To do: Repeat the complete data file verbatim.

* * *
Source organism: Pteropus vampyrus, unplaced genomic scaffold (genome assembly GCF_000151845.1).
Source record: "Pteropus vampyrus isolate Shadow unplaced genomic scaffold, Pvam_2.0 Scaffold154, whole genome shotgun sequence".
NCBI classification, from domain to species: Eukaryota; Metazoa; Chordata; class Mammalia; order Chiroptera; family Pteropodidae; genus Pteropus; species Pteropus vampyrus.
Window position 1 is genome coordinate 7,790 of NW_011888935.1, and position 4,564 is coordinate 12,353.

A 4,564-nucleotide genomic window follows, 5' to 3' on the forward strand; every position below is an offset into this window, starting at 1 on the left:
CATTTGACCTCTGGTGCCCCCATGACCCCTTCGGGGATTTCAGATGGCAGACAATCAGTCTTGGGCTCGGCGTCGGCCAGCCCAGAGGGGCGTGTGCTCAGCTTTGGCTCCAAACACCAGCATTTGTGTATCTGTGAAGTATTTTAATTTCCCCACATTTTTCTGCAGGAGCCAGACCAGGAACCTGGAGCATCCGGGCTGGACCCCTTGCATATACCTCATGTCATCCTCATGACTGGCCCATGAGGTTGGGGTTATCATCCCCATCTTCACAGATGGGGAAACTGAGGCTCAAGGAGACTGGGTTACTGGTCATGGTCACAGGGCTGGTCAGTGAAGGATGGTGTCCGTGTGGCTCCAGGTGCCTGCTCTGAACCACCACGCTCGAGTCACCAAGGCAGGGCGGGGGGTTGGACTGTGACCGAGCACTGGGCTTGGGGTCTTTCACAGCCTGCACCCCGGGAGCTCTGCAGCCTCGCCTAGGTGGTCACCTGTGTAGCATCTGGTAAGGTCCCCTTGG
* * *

Source organism: Pteropus vampyrus, unplaced genomic scaffold (genome assembly GCF_000151845.1).
Source record: "Pteropus vampyrus isolate Shadow unplaced genomic scaffold, Pvam_2.0 Scaffold154, whole genome shotgun sequence".
NCBI classification, from domain to species: Eukaryota; Metazoa; Chordata; class Mammalia; order Chiroptera; family Pteropodidae; genus Pteropus; species Pteropus vampyrus.
Window position 1 is genome coordinate 7,790 of NW_011888935.1, and position 4,564 is coordinate 12,353.

A 4,564-nucleotide genomic window follows, 5' to 3' on the forward strand; every position below is an offset into this window, starting at 1 on the left:
CATTTGACCTCTGGTGCCCCCATGACCCCTTCGGGGATTTCAGATGGCAGACAATCAGTCTTGGGCTCGGCGTCGGCCAGCCCAGAGGGGCGTGTGCTCAGCTTTGGCTCCAAACACCAGCATTTGTGTATCTGTGAAGTATTTTAATTTCCCCACATTTTTCTGCAGGAGCCAGACCAGGAACCTGGAGCATCCGGGCTGGACCCCTTGCATATACCTCATGTCATCCTCATGACTGGCCCATGAGGTTGGGGTTATCATCCCCATCTTCACAGATGGGGAAACTGAGGCTCAAGGAGACTGGGTTACTGGTCATGGTCACAGGGCTGGTCAGTGAAGGATGGTGTCCGTGTGGCTCCAGGTGCCTGCTCTGAACCACCACGCTCGAGTCACCAAGGCAGGGCGGGGGGTTGGACTGTGACCGAGCACTGGGCTTGGGGTCTTTCACAGCCTGCACCCCGGGAGCTCTGCAGCCTCGCCTAGGTGGTCACCTGTGTAGCATCTGGTAAGGTCCCCTTGG